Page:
Sermon of the Week
When God Breaks (Open) Your Heart
Keywords: Good Shepherd, Retribution, Reconciliation, Feed my Sheep
It should be no secret that I like to linger with these so called post-resurrection stories.
They’re the handful of episodes that the gospels record
about Jesus interacting with his friends and loved ones
after Easter morning, after the tomb is discovered open and Jesus himself not there.
There aren’t many of these stories. Not enough of them.
You get the stories of Easter morning
with all that frenetic energy and running back and forth.
John tells us about the closed and locked room
and Jesus coming back to fill Thomas in on the story.
Luke tells us about Jesus visiting some of his followers
when they’re on the highway out of town.
Both of them have a version of Jesus making a meal for them.
Luke and Matthew share with us Jesus’ final goodbye and ascension back to God.
Just a handful of stories.
They leave me wanting more.
The fourth Sunday of Easter is always Good Shepherd Sunday.
We read from the 23rd Psalm
and often from the 10th Chapter of John
where Jesus says “I am the good shepherd.”
When Jesus says that, that he is the Good Shepherd,
he explains that other voices claim to guide us, but they inevitably fail,
either because they’re not reliable, or they’re easily distracted,
or because they cannot give us the protection and care we actually need.
Jesus, on the other hand, is different.
Jesus offers healing when others say it’s the wrong time or place to heal.
Jesus offers welcome to those who are kept out.
Jesus offers forgiveness to those who are judged unforgivable.
Jesus offers peace for the troubled, and disrupted.
Unlike any other, Jesus’ compassion is steadfast and sure.
It is reliable.
And for those who stumble and search for direction,
as we all invariably do, Jesus is a safe and trustworthy leader.
That’s what Jesus means when he says he’s the good shepherd. And we the sheep.
I know we don’t really like to be called sheep.
Not this type-a, pull ourselves up by our boot-straps, driven and self-reliant culture.
But maybe we make too much of that metaphor in this regard.
Jesus seems to ask a lot of his sheep.
I’ve always liked how John offers a continuation of this theme
at the end of his Gospel
in one of those rare post-resurrection stories.
Jesus pass along this work, this responsibility,
this work of healing and feeding and tending and welcoming
to Peter, and through Peter, to all of us.
Listen for God’s word to us this morning
as I read the scripture lesson from the Gospel According to John.
15 When they had finished breakfast,
Jesus said to Simon Peter,
‘Simon son of John, do you love me more than these?’
He said to him, ‘Yes, Lord; you know that I love you.’
Jesus said to him, ‘Feed my lambs.’
16A second time he said to him,
‘Simon son of John, do you love me?’
He said to him,
‘Yes, Lord; you know that I love you.’
Jesus said to him, ‘Tend my sheep.’
17He said to him the third time,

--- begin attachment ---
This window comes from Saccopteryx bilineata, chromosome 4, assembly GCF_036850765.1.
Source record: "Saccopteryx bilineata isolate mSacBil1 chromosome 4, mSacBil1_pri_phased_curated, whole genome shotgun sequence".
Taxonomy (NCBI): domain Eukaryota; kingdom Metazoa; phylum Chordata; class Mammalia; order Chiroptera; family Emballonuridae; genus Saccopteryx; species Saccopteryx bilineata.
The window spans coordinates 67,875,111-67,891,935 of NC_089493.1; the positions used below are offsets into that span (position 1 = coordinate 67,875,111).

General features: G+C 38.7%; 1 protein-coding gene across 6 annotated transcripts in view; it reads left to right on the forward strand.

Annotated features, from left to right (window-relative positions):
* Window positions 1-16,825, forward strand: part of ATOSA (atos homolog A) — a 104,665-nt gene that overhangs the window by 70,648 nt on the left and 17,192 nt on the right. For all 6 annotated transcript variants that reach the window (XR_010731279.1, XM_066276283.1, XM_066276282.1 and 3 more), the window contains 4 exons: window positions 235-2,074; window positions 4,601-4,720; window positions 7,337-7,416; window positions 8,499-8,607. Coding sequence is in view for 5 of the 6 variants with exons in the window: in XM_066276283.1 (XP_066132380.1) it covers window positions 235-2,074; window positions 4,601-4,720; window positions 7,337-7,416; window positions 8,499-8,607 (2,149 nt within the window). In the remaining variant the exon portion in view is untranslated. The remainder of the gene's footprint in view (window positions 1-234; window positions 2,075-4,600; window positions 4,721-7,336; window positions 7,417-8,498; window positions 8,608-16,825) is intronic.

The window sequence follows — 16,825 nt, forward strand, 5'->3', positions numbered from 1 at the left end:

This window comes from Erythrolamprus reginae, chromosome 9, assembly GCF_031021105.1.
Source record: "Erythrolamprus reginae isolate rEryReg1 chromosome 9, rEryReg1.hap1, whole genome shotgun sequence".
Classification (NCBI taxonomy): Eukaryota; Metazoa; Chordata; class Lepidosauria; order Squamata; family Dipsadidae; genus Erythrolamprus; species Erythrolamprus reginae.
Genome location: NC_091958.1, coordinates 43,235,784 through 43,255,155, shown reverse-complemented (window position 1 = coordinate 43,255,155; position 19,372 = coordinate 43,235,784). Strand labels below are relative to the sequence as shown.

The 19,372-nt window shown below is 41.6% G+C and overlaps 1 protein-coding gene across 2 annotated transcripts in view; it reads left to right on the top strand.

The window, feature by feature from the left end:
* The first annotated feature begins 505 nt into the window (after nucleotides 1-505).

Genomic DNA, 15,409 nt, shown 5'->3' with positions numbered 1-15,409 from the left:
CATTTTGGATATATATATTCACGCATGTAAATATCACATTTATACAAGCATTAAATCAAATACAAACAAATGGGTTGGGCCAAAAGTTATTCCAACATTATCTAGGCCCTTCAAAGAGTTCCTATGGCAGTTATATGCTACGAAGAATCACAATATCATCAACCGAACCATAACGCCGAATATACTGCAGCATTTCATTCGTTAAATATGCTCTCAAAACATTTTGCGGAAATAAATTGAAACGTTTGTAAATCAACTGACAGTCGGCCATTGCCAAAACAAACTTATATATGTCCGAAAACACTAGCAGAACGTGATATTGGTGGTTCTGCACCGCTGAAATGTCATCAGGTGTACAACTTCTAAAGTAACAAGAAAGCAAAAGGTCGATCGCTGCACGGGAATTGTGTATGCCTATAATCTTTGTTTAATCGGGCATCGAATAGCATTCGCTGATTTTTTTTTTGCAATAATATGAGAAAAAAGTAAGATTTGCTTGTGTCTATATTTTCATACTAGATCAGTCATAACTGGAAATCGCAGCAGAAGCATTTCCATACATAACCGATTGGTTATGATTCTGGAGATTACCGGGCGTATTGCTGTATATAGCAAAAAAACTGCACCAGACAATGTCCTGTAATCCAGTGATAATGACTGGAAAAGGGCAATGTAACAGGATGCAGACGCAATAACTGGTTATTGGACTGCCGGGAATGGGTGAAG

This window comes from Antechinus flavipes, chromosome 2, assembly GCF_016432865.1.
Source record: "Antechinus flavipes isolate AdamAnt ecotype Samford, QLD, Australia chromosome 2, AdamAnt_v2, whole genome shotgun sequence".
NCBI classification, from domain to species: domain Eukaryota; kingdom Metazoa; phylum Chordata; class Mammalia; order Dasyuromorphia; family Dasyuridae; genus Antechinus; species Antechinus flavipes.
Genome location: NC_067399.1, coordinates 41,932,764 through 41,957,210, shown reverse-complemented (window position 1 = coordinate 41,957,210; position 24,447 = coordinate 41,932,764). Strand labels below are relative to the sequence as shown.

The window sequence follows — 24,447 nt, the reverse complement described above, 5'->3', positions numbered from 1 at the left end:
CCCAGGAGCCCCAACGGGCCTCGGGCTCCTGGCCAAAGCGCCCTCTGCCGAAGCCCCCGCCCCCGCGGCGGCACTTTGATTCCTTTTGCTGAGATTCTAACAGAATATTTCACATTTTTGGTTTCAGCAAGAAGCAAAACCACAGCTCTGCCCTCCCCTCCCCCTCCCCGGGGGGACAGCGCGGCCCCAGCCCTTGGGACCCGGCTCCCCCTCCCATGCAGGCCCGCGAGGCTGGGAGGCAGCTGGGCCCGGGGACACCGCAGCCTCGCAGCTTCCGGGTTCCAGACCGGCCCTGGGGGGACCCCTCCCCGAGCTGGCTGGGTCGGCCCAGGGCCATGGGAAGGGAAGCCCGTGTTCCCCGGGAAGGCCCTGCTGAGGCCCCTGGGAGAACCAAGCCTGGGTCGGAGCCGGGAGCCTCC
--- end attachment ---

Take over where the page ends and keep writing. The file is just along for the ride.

‘Simon son of John, do you love me?’
Peter felt hurt because he said to him the third time,
‘Do you love me?’
And he said to him,
‘Lord, you know everything;
you know that I love you.’
Jesus said to him, ‘Feed my sheep.
18Very truly, I tell you,
when you were younger,
you used to fasten your own belt
and to go wherever you wished.
But when you grow old,
you will stretch out your hands,
and someone else will fasten a belt around you
and take you where you do not wish to go.’
19(He said this to indicate the kind of death by which he would glorify God.)
After this he said to him, ‘Follow me.’
And may God bless to us our reading, and our understanding, and applying of this word, to how we live our lives. Amen.
We spend Six Sundays in the Season of Easter.
We might be forgiven if the experience of this year’s Easter proclamation
feels like it is fading a bit into memory.
Before that happens, lets reflect a bit on something
that often goes unnoticed.
One of the things about Jesus that I’ve found remarkable
is his lack of vengeance, or retribution.
Nowhere does it suggest that, when Jesus rose from the dead,
that he had revenge in his heart.
I think this is one of the yardsticks
I use to measure what someone is saying about God:
is the God they offer a wrathful, vengeful God?
Is the path they offer based on joy, because of God’s gracious gifts and protection,
an experience that life and love will win?
or is it based on fear, founded on worry that God is angry at you?
Jonathan Edwards, that titan of early American Christianity
famously preached a colonial-era sermon entitled
“Sinners in the Hands of an Angry God”
which, apparently, so-stirred a guilt-ridden puritan population
during the great awakening, that they passed out in the pews
and called out to the preacher: “what can I do to be saved?”
It was a different time.
But the street corner preachers of Chicago, where I went to graduate school,
sometimes offered a version of this theology.
I think it persists a lot in fearful corners of the church, even today,
to my great sadness.
But look closely: Jesus did not bring violence, anger or retribution
upon those who plotted to kill him.
He, instead, brought forgiveness, reconciliation and peace. [Read more…]